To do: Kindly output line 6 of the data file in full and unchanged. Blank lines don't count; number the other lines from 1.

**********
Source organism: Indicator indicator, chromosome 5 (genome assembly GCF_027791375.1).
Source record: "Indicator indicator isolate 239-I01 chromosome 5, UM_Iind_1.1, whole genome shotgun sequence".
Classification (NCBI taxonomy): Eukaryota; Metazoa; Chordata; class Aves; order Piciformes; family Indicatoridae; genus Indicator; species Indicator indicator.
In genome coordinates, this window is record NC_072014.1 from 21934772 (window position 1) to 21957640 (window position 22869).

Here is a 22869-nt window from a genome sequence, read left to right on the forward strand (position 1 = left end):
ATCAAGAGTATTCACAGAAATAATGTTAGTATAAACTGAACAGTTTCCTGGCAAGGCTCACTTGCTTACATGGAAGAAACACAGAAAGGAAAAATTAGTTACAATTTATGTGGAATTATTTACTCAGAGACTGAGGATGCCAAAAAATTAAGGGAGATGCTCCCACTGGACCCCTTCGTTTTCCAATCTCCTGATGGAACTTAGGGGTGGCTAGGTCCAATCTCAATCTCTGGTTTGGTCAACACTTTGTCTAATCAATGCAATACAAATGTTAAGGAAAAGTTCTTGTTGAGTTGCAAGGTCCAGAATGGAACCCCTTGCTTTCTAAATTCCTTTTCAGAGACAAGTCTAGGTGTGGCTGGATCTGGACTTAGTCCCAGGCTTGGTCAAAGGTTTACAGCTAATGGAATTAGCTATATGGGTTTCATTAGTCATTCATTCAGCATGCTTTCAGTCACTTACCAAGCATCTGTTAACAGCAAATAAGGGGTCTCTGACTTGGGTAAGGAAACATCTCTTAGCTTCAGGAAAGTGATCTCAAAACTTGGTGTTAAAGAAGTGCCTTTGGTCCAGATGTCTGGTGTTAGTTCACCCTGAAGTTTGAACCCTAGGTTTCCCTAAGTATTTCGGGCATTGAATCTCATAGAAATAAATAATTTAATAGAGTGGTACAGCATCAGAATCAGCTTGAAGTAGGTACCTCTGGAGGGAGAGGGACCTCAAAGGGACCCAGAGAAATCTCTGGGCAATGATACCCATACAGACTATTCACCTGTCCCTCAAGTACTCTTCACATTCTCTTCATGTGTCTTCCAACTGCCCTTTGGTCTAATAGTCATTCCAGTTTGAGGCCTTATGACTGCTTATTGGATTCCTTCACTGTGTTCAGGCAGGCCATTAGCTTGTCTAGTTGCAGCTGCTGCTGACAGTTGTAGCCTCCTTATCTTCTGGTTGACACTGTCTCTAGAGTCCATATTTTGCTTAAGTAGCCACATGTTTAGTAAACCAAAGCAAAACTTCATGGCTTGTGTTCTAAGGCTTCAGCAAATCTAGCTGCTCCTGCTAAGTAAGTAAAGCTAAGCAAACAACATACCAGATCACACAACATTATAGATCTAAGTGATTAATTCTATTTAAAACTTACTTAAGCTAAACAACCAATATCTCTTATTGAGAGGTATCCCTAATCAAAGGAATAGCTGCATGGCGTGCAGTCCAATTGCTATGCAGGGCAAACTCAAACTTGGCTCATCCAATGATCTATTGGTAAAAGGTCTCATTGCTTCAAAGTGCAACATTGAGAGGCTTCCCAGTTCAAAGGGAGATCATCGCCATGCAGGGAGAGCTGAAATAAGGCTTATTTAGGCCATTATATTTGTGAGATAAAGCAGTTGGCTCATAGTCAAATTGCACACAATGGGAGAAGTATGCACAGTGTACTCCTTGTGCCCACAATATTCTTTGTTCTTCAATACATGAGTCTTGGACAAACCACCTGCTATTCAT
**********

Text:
ATCAAGAGTATTCACAGAAATAATGTTAGTATAAACTGAACAGTTTCCTGGCAAGGCTCACTTGCTTACATGGAAGAAACACAGAAAGGAAAAATTAGTTACAATTTATGTGGAATTATTTACTCAGAGACTGAGGATGCCAAAAAATTAAGGGAGATGCTCCCACTGGACCCCTTCGTTTTCCAATCTCCTGATGGAACTTAGGGGTGGCTAGGTCCAATCTCAATCTCTGGTTTGGTCAACACTTTGTCTAATCAATGCAATACAAATGTTAAGGAAAAGTTCTTGTTGAGTTGCAAGGTCCAGAATGGAACCCCTTGCTTTCTAAATTCCTTTTCAGAGACAAGTCTAGGTGTGGCTGGATCTGGACTTAGTCCCAGGCTTGGTCAAAGGTTTACAGCTAATGGAATTAGCTATATGGGTTTCATTAGTCATTCATTCAGCATGCTTTCAGTCACTTACCAAGCATCTGTTAACAGCAAATAAGGGGTCTCTGACTTGGGTAAGGAAACATCTCTTAGCTTCAGGAAAGTGATCTCAAAACTTGGTGTTAAAGAAGTGCCTTTGGTCCAGATGTCTGGTGTTAGTTCACCCTGAAGTTTGAACCCTAGGTTTCCCTAAGTATTTCGGGCATTGAATCTCATAGAAATAAATAATTTAATAGAGTGGTACAGCATCAGAATCAGCTTGAAGTAGGTACCTCTGGAGGGAGAGGGACCTCAAAGGGACCCAGAGAAATCTCTGGGCAATGATACCCATACAGACTATTCACCTGTCCCTCAAGTACTCTTCACATTCTCTTCATGTGTCTTCCAACTGCCCTTTGGTCTAATAGTCATTCCAGTTTGAGGCCTTATGACTGCTTATTGGATTCCTTCACTGTGTTCAGGCAGGCCATTAGCTTGTCTAGTTGCAGCTGCTGCTGACAGTTGTAGCCTCCTTATCTTCTGGTTGACACTGTCTCTAGAGTCCATATTTTGCTTAAGTAGCCACATGTTTAGTAAACCAAAGCAAAACTTCATGGCTTGTGTTCTAAGGCTTCAGCAAATCTAGCTGCTCCTGCTAAGTAAGTAAAGCTAAGCAAACAACATACCAGATCACACAACATTATAGATCTAAGTGATTAATTCTATTTAAAACTTACTTAAGCTAAACAACCAATATCTCTTATTGAGAGGTATCCCTAATCAAAGGAATAGCTGCATGGCGTGCAGTCCAATTGCTATGCAGGGCAAACTCAAACTTGGCTCATCCAATGATCTATTGGTAAAAGGTCTCATTGCTTCAAAGTGCAACATTGAGAGGCTTCCCAGTTCAAAGGGAGATCATCGCCATGCAGGGAGAGCTGAAATAAGGCTTATTTAGGCCATTATATTTGTGAGATAAAGCAGTTGGCTCATAGTCAAATTGCACACAATGGGAGAAGTATGCACAGTGTACTCCTTGTGCCCACAATATTCTTTGTTCTTCAATACATGAGTCTTGGACAAACCACCTGCTATTCAT